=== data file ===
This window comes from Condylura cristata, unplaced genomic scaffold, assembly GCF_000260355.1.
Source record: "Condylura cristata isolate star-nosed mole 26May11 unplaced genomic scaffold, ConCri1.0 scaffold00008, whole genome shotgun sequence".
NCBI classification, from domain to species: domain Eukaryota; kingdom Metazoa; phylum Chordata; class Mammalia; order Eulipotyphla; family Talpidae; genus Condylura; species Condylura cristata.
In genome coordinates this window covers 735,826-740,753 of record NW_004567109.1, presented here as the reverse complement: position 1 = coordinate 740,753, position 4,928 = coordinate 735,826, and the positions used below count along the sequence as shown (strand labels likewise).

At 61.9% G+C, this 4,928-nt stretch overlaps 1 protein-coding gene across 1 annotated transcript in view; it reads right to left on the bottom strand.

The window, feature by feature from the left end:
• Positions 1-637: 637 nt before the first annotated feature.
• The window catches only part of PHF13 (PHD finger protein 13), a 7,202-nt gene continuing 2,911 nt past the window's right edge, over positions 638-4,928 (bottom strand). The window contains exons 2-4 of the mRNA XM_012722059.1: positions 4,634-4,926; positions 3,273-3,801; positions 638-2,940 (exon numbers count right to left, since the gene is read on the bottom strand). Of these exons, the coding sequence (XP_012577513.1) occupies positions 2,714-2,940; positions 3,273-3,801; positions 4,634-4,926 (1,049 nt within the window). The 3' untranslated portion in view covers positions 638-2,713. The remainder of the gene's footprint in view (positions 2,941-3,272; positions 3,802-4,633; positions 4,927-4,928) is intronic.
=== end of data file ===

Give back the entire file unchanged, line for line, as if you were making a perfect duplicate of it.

This window comes from Condylura cristata, unplaced genomic scaffold, assembly GCF_000260355.1.
Source record: "Condylura cristata isolate star-nosed mole 26May11 unplaced genomic scaffold, ConCri1.0 scaffold00008, whole genome shotgun sequence".
NCBI classification, from domain to species: domain Eukaryota; kingdom Metazoa; phylum Chordata; class Mammalia; order Eulipotyphla; family Talpidae; genus Condylura; species Condylura cristata.
In genome coordinates this window covers 735,826-740,753 of record NW_004567109.1, presented here as the reverse complement: position 1 = coordinate 740,753, position 4,928 = coordinate 735,826, and the positions used below count along the sequence as shown (strand labels likewise).

At 61.9% G+C, this 4,928-nt stretch overlaps 1 protein-coding gene across 1 annotated transcript in view; it reads right to left on the bottom strand.

The window, feature by feature from the left end:
• Positions 1-637: 637 nt before the first annotated feature.
• The window catches only part of PHF13 (PHD finger protein 13), a 7,202-nt gene continuing 2,911 nt past the window's right edge, over positions 638-4,928 (bottom strand). The window contains exons 2-4 of the mRNA XM_012722059.1: positions 4,634-4,926; positions 3,273-3,801; positions 638-2,940 (exon numbers count right to left, since the gene is read on the bottom strand). Of these exons, the coding sequence (XP_012577513.1) occupies positions 2,714-2,940; positions 3,273-3,801; positions 4,634-4,926 (1,049 nt within the window). The 3' untranslated portion in view covers positions 638-2,713. The remainder of the gene's footprint in view (positions 2,941-3,272; positions 3,802-4,633; positions 4,927-4,928) is intronic.